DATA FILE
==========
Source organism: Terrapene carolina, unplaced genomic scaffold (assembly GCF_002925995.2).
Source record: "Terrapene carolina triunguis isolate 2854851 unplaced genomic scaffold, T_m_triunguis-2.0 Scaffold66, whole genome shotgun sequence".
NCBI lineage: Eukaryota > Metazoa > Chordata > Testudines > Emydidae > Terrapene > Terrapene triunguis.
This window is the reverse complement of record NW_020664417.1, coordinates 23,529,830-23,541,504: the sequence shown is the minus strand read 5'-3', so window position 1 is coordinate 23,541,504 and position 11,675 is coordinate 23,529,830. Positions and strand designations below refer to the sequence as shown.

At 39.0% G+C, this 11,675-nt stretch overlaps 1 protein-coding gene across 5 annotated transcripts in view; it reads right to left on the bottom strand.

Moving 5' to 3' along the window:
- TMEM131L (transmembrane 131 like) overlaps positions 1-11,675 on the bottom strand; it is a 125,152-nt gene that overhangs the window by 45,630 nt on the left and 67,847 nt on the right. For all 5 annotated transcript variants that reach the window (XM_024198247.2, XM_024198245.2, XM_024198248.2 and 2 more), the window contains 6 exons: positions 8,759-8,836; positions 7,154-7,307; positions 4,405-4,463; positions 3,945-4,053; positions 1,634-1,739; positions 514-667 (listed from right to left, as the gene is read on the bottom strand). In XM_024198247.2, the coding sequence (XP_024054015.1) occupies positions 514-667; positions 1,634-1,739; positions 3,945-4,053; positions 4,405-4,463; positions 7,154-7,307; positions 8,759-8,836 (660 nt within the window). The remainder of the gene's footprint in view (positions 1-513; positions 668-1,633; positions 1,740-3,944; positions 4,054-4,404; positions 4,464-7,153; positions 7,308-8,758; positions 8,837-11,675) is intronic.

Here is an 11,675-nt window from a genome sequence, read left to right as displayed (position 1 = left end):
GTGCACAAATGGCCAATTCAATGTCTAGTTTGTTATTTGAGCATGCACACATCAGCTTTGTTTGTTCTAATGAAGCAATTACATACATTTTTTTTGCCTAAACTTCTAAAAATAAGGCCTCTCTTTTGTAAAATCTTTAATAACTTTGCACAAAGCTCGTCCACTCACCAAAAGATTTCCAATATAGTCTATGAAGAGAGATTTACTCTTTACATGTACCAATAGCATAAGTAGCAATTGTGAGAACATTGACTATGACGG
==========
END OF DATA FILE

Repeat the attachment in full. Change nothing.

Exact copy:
Source organism: Terrapene carolina, unplaced genomic scaffold (assembly GCF_002925995.2).
Source record: "Terrapene carolina triunguis isolate 2854851 unplaced genomic scaffold, T_m_triunguis-2.0 Scaffold66, whole genome shotgun sequence".
NCBI lineage: Eukaryota > Metazoa > Chordata > Testudines > Emydidae > Terrapene > Terrapene triunguis.
This window is the reverse complement of record NW_020664417.1, coordinates 23,529,830-23,541,504: the sequence shown is the minus strand read 5'-3', so window position 1 is coordinate 23,541,504 and position 11,675 is coordinate 23,529,830. Positions and strand designations below refer to the sequence as shown.

At 39.0% G+C, this 11,675-nt stretch overlaps 1 protein-coding gene across 5 annotated transcripts in view; it reads right to left on the bottom strand.

Moving 5' to 3' along the window:
- TMEM131L (transmembrane 131 like) overlaps positions 1-11,675 on the bottom strand; it is a 125,152-nt gene that overhangs the window by 45,630 nt on the left and 67,847 nt on the right. For all 5 annotated transcript variants that reach the window (XM_024198247.2, XM_024198245.2, XM_024198248.2 and 2 more), the window contains 6 exons: positions 8,759-8,836; positions 7,154-7,307; positions 4,405-4,463; positions 3,945-4,053; positions 1,634-1,739; positions 514-667 (listed from right to left, as the gene is read on the bottom strand). In XM_024198247.2, the coding sequence (XP_024054015.1) occupies positions 514-667; positions 1,634-1,739; positions 3,945-4,053; positions 4,405-4,463; positions 7,154-7,307; positions 8,759-8,836 (660 nt within the window). The remainder of the gene's footprint in view (positions 1-513; positions 668-1,633; positions 1,740-3,944; positions 4,054-4,404; positions 4,464-7,153; positions 7,308-8,758; positions 8,837-11,675) is intronic.

Here is an 11,675-nt window from a genome sequence, read left to right as displayed (position 1 = left end):
GTGCACAAATGGCCAATTCAATGTCTAGTTTGTTATTTGAGCATGCACACATCAGCTTTGTTTGTTCTAATGAAGCAATTACATACATTTTTTTTGCCTAAACTTCTAAAAATAAGGCCTCTCTTTTGTAAAATCTTTAATAACTTTGCACAAAGCTCGTCCACTCACCAAAAGATTTCCAATATAGTCTATGAAGAGAGATTTACTCTTTACATGTACCAATAGCATAAGTAGCAATTGTGAGAACATTGACTATGACGG